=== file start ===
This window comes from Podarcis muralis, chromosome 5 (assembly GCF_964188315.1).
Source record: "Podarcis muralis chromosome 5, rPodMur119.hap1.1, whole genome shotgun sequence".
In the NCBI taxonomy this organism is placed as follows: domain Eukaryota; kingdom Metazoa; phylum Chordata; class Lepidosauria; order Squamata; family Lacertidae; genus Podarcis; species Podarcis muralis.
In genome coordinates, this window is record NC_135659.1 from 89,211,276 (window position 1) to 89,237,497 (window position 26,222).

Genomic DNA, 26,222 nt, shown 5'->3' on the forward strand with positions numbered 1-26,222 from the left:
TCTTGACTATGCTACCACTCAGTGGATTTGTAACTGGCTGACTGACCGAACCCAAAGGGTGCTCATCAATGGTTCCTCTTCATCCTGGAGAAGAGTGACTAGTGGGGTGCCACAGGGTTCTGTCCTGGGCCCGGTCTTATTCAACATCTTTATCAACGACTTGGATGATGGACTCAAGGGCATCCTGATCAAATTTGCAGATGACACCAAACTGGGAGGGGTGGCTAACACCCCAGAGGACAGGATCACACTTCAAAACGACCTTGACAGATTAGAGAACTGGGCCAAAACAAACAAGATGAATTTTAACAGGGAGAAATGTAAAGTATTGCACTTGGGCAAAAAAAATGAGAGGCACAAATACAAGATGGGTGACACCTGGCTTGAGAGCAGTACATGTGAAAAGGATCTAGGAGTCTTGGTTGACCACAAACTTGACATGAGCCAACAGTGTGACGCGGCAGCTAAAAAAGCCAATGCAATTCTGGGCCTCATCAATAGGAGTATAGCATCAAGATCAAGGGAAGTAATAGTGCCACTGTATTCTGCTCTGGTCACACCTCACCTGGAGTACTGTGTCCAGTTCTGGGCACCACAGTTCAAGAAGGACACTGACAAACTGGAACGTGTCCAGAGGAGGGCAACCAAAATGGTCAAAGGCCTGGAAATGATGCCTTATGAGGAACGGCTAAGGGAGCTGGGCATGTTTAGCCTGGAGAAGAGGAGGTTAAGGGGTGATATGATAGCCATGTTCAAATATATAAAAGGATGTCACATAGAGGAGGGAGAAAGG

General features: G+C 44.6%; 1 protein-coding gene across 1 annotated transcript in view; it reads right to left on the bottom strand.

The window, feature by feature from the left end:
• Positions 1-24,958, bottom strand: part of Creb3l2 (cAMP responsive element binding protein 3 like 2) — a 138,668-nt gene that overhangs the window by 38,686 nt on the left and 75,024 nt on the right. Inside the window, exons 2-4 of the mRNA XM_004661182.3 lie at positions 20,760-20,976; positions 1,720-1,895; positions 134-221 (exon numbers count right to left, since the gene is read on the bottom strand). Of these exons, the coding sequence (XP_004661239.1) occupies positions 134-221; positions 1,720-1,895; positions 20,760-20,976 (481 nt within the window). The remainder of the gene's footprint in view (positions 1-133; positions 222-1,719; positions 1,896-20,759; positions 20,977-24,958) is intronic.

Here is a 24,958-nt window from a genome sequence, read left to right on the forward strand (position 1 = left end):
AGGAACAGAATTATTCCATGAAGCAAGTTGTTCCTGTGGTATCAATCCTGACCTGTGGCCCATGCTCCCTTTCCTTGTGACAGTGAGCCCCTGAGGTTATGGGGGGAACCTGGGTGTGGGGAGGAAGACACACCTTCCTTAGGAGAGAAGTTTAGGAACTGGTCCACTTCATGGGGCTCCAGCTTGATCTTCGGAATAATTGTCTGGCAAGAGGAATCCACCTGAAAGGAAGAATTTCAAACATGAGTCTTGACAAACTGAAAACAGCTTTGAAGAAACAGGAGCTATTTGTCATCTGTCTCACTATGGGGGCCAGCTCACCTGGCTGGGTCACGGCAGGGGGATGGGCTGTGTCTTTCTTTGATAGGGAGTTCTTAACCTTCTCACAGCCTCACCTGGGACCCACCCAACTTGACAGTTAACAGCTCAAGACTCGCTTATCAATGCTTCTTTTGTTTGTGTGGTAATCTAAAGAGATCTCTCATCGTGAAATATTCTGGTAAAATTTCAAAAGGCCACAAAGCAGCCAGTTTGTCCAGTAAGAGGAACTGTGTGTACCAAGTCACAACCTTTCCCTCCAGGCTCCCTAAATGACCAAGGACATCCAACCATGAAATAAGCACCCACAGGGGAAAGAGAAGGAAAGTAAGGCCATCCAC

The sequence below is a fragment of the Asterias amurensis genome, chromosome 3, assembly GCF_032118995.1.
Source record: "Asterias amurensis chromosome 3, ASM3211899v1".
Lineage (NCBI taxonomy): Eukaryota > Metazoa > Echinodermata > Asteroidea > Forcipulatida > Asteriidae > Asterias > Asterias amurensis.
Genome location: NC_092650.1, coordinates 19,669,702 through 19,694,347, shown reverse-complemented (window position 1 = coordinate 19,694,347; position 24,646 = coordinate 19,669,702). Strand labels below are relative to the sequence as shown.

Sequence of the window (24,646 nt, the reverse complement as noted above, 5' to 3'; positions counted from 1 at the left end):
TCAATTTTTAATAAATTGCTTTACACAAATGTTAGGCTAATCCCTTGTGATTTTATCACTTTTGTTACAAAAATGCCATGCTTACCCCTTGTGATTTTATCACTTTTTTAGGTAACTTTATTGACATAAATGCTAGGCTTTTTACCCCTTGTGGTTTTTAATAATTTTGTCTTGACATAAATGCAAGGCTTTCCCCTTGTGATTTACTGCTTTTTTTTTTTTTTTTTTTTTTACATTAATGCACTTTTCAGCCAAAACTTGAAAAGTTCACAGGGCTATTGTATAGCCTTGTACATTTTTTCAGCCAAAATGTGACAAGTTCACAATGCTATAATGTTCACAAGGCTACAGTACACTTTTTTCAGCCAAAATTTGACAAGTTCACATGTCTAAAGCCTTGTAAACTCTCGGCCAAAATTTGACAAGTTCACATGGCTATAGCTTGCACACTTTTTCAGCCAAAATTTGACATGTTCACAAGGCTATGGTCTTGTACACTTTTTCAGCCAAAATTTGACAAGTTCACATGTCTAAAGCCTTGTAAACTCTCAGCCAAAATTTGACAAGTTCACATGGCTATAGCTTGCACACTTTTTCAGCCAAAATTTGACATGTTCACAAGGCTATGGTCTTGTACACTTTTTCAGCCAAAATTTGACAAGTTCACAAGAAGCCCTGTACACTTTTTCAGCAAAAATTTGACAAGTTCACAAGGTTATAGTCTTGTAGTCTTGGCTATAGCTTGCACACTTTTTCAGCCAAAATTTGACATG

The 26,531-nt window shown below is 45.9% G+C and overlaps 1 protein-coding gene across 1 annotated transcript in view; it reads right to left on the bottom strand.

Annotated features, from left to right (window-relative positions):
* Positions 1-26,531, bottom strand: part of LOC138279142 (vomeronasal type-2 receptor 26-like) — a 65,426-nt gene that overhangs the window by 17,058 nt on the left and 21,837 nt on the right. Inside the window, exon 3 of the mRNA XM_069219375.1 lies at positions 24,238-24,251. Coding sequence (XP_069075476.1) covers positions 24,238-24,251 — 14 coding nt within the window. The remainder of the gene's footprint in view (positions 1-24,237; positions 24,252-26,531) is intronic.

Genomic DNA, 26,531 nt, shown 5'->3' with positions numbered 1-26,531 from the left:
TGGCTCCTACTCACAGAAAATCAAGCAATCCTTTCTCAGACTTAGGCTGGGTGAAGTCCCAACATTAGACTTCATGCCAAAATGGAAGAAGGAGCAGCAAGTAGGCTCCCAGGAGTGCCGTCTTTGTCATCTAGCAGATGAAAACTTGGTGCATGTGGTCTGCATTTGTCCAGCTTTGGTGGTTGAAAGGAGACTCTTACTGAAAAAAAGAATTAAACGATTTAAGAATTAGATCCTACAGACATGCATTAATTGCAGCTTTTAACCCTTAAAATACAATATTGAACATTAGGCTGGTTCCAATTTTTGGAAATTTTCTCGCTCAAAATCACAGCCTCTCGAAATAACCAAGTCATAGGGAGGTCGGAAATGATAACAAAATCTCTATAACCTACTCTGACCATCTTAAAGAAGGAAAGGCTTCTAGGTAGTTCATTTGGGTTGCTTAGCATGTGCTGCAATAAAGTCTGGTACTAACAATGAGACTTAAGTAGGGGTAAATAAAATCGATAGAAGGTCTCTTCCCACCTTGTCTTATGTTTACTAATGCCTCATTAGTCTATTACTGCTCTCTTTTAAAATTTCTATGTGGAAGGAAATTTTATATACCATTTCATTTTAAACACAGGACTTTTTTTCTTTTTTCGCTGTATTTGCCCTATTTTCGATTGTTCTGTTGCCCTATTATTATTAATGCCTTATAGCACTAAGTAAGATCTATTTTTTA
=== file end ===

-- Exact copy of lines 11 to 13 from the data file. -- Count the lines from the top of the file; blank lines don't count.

AGGAACAGAATTATTCCATGAAGCAAGTTGTTCCTGTGGTATCAATCCTGACCTGTGGCCCATGCTCCCTTTCCTTGTGACAGTGAGCCCCTGAGGTTATGGGGGGAACCTGGGTGTGGGGAGGAAGACACACCTTCCTTAGGAGAGAAGTTTAGGAACTGGTCCACTTCATGGGGCTCCAGCTTGATCTTCGGAATAATTGTCTGGCAAGAGGAATCCACCTGAAAGGAAGAATTTCAAACATGAGTCTTGACAAACTGAAAACAGCTTTGAAGAAACAGGAGCTATTTGTCATCTGTCTCACTATGGGGGCCAGCTCACCTGGCTGGGTCACGGCAGGGGGATGGGCTGTGTCTTTCTTTGATAGGGAGTTCTTAACCTTCTCACAGCCTCACCTGGGACCCACCCAACTTGACAGTTAACAGCTCAAGACTCGCTTATCAATGCTTCTTTTGTTTGTGTGGTAATCTAAAGAGATCTCTCATCGTGAAATATTCTGGTAAAATTTCAAAAGGCCACAAAGCAGCCAGTTTGTCCAGTAAGAGGAACTGTGTGTACCAAGTCACAACCTTTCCCTCCAGGCTCCCTAAATGACCAAGGACATCCAACCATGAAATAAGCACCCACAGGGGAAAGAGAAGGAAAGTAAGGCCATCCAC

The sequence below is a fragment of the Asterias amurensis genome, chromosome 3, assembly GCF_032118995.1.
Source record: "Asterias amurensis chromosome 3, ASM3211899v1".